issue is capable of repetition, it contains a screening requirement, § 1395dd(a),
and a stabilization or transfer requirement, § 1395dd(b), and allows a private
cause of action directly against hospitals for violation of the duties created by
the statute, § 1395dd(d)(2) .

The screening requirement provides that, if a hospital at which an
individual seeks "examination or treatment" has an emergency room, the
hospital must provide "an appropriate medical screening examination within
the capability of the hospital's emergency department, including ancillary
services routinely available to the emergency department . . . ." The purpose of
providing such screening is "to determine whether or not an emergency medical
condition . . . exists." § 1395dd(a) . The hospital must do enough screening or
diagnostics to make that determination . If there is no emergency, this Act does
not apply. If the hospital determines that an emergency medical condition
exists, then the stabilization-or-transfer requirement kicks in . This requires
the hospital to provide additional medical examination and treatment within its
capabilities or to transfer the person to an appropriate facility. In reality, the
medical emergency may require some treatment, if within the hospital's
capability, before transfer, which is arguably what happened here.

However, subsection (c) of EMTALA places three alternative requirements
on the hospital, only one of which must be met, before it may transfer a
patient: that it get a request to transfer in writing from the patient; that a
physician sign a certification that the treatment reasonably expected to be
received at the other hospital outweighs the risks of transfer; and that if no
physician is physically present, qualified medical personnel as defined in the
statute may sign the risk certification if a physician has in fact made the
determination and later adopts it by signing it. § 1395dd(c) .

These facts are not in dispute : the hospital recognized that a medical
emergency existed at least when the patient lost consciousness, if not before
(based on the triage nurse's claim that she was suspicious of a serious injury
and thought surgery would be necessary once Mrs. Shreve's blood pressure
dropped and pulse elevated) ; at some point during the four or so hours the
patient was at the hospital, the hospital recognized that the surgeon who was
on call was not available ; during that wait, the hospital undertook treatment by
transfusing the patient to counter her blood loss, and continued further
attempts to determine the source of the bleeding, including having a CT scan
done ; when that was unsuccessful, the physician began the process of
transferring the patient to another hospital, and completed and signed the
Certificate of Transfer as required by the statute.

While questions may abound as to whether the physician and hospital
staff performed all these events within the appropriate standard of care, those
questions are not covered by this statute. By its terms, this is a strict liability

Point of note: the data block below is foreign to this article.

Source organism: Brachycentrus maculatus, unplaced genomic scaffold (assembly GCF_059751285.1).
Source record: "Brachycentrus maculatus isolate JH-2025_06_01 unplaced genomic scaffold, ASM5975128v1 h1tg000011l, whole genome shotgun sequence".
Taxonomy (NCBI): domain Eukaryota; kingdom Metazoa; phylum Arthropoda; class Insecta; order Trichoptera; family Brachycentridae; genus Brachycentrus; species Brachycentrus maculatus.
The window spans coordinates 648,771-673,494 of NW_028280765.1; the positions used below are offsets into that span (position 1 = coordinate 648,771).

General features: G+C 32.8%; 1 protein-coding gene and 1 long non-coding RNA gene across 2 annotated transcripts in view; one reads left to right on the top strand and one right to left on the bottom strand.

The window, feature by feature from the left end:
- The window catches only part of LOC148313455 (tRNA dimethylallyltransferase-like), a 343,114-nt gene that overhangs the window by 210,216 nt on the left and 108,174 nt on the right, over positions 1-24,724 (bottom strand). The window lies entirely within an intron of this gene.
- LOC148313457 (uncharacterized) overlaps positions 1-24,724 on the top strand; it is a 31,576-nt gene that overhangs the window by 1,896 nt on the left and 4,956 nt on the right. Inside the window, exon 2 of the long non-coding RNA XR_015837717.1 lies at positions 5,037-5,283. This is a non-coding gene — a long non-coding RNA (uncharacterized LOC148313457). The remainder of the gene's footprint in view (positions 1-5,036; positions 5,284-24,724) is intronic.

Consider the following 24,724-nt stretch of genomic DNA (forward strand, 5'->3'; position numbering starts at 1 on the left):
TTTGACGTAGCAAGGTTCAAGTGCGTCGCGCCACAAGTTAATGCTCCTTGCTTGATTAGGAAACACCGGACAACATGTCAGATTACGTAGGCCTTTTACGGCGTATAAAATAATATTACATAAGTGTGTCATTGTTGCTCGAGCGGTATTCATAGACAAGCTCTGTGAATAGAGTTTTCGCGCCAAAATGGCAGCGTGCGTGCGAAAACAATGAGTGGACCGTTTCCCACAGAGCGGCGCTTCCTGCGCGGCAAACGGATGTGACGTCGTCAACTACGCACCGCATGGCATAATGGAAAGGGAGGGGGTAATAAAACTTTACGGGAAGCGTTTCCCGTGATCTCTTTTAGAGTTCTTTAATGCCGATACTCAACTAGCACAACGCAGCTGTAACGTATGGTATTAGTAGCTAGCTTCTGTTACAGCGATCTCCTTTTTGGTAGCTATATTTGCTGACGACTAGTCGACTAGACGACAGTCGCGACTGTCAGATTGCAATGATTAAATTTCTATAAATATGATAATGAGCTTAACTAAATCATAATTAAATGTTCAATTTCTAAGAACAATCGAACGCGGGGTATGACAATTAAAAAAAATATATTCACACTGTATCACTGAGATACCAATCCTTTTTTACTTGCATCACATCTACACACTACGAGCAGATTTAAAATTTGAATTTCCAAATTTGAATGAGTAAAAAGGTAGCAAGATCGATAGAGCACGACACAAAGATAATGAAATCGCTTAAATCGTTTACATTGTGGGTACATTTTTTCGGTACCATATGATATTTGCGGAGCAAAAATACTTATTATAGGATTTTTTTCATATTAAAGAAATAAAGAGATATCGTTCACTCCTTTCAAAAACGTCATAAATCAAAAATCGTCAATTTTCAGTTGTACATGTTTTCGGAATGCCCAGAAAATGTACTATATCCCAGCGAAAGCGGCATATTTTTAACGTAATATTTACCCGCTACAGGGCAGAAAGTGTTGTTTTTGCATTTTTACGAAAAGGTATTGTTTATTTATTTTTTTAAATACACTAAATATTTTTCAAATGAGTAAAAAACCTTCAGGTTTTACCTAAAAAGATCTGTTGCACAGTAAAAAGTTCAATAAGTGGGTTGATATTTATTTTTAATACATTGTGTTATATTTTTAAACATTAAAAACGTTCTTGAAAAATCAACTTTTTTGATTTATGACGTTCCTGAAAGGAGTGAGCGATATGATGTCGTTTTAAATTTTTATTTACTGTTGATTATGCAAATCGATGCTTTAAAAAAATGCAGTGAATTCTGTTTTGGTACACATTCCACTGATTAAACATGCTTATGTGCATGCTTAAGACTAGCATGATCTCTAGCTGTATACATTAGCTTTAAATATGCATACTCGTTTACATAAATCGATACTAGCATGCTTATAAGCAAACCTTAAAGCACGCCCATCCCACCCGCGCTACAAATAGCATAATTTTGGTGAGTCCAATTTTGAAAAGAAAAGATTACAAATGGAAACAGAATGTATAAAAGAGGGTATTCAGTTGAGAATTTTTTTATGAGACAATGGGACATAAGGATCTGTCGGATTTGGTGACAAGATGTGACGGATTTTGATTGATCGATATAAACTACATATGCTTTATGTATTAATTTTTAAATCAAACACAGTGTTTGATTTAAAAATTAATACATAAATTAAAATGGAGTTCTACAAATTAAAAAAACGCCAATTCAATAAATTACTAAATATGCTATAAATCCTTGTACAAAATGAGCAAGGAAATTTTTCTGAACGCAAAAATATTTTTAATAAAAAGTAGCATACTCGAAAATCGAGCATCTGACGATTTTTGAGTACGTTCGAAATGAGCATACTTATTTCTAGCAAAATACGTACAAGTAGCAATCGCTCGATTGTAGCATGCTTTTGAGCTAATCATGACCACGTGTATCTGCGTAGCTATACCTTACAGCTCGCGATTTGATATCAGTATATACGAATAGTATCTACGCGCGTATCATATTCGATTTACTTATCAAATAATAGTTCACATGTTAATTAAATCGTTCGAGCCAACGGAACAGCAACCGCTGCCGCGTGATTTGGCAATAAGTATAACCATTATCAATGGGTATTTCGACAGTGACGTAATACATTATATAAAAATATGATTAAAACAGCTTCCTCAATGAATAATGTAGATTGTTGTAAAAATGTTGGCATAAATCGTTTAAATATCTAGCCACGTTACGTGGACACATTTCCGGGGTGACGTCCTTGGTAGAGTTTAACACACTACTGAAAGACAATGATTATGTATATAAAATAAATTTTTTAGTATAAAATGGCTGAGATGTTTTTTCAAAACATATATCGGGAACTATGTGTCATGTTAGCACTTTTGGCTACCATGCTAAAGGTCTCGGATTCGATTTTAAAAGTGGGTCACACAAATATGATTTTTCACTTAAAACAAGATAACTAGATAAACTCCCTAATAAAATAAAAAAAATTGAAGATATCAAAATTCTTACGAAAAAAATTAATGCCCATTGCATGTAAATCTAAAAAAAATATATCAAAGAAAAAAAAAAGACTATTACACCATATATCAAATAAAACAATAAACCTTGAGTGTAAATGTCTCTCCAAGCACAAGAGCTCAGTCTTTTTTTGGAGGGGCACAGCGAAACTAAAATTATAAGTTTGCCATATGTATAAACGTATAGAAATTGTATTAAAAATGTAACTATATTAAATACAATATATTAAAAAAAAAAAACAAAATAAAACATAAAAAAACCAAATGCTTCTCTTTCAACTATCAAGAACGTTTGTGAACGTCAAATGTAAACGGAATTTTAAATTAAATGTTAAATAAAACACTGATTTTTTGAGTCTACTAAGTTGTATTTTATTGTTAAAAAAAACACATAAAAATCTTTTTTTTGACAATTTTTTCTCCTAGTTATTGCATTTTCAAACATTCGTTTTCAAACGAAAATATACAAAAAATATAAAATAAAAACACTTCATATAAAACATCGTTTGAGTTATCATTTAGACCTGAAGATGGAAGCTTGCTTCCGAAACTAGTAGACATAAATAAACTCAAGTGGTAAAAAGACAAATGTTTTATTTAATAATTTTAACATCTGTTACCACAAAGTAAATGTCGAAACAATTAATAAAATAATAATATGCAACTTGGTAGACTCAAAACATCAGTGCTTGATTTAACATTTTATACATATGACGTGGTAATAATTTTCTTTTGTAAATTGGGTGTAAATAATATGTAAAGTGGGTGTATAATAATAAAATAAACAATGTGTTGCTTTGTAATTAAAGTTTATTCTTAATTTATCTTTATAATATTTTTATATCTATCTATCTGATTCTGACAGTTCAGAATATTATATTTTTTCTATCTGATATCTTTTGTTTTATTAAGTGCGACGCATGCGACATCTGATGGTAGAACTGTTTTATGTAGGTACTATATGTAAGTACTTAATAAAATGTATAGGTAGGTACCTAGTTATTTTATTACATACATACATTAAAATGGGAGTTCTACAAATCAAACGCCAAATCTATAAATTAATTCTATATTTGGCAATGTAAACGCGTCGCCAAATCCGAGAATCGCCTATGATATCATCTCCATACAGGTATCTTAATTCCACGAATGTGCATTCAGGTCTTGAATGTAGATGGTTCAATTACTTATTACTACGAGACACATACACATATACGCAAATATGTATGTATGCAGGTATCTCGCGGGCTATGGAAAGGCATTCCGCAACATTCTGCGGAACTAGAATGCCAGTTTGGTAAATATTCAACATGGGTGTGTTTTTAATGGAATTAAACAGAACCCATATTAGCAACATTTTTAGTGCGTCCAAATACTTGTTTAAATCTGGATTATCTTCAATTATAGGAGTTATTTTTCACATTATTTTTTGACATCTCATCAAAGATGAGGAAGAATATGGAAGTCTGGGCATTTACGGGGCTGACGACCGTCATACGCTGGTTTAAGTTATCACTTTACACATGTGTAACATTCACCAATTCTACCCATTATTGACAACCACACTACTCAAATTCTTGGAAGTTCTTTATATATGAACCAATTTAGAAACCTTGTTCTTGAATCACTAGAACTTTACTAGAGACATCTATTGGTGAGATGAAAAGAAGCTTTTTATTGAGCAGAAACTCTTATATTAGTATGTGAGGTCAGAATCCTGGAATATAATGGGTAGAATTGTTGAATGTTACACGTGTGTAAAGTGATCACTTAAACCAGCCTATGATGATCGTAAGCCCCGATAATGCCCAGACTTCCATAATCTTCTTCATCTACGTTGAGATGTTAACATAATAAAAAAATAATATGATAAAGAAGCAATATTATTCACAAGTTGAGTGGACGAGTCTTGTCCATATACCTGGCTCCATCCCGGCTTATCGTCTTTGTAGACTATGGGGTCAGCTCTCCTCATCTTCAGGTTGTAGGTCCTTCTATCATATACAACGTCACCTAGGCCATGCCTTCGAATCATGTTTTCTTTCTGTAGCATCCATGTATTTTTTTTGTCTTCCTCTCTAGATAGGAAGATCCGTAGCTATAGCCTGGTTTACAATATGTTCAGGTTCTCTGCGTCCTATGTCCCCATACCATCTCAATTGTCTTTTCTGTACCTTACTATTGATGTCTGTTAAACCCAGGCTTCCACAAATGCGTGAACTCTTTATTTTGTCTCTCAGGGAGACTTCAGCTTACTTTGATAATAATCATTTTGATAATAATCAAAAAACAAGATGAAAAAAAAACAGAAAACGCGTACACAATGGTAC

statute: it asserts what a hospital must do, and creates liability for any failure .
If a hospital does not follow the requirements of the statute, it is liable. Any
personal harm to an individual will result in damages for personal injury under
local state law if caused by the violation, and will result in a fine of up to
$50,000 if the violation is negligent, or gross and flagrant, or repeated, and the
hospital may also lose its licensing. § 1395dd(d) . On the other hand, if the
hospital has complied with the statute's requirements, it is not material under
the statute how well it did them-that is a different cause of action, likely for
negligence. The Appellee was entitled to a directed verdict on the EMTALA
issues of screening and stabilization or transfer because all the requirements of
the statute were met.

This Court does not believe that improper motive is an element of the
individual EMTALA claim. If a hospital complies with the statute, motive is
obviously immaterial . But it is also immaterial when it does not comply,
because regardless of motive, the hospital has failed in its statutory duty, and
is thus liable. If there is no dispute that the hospital did or did not do what the
statute requires, then the personal cause of action is to determine damages
only. But this Court does recognize that there could be a dispute over whether
the hospital has done the necessary things, such as a scenario where a
physician testifies that he completed and signed the Certificate of Transfer, but
it cannot now be found in the record. Such questions of fact would also
obviously be determined at trial.

To that end, a general negligence instruction is not appropriate in an
EMTALA claim . The statute puts an absolute duty on hospitals to do what it
requires. Thus, appropriate instructions (if there is a liability question, and
assuming that the hospital has an emergency department) would be as follows.

If an emergency medical condition has not been determined, such as
when a patient is allegedly improperly screened :

It was the duty of defendant hospital to provide an
appropriate medical screening examination of the plaintiff
(decedent) within the capability of the hospital's emergency
department whether or not a medical emergency exists.

Do you believe, based on the evidence, that the hospital
provided such screening?

Yes___________   No___________

For instance, this instruction would apply when a patient was released without
further examination, stabilization or transfer on a determination that there was
no emergency medical condition, then later has problems or dies.

Continue reading >>>>>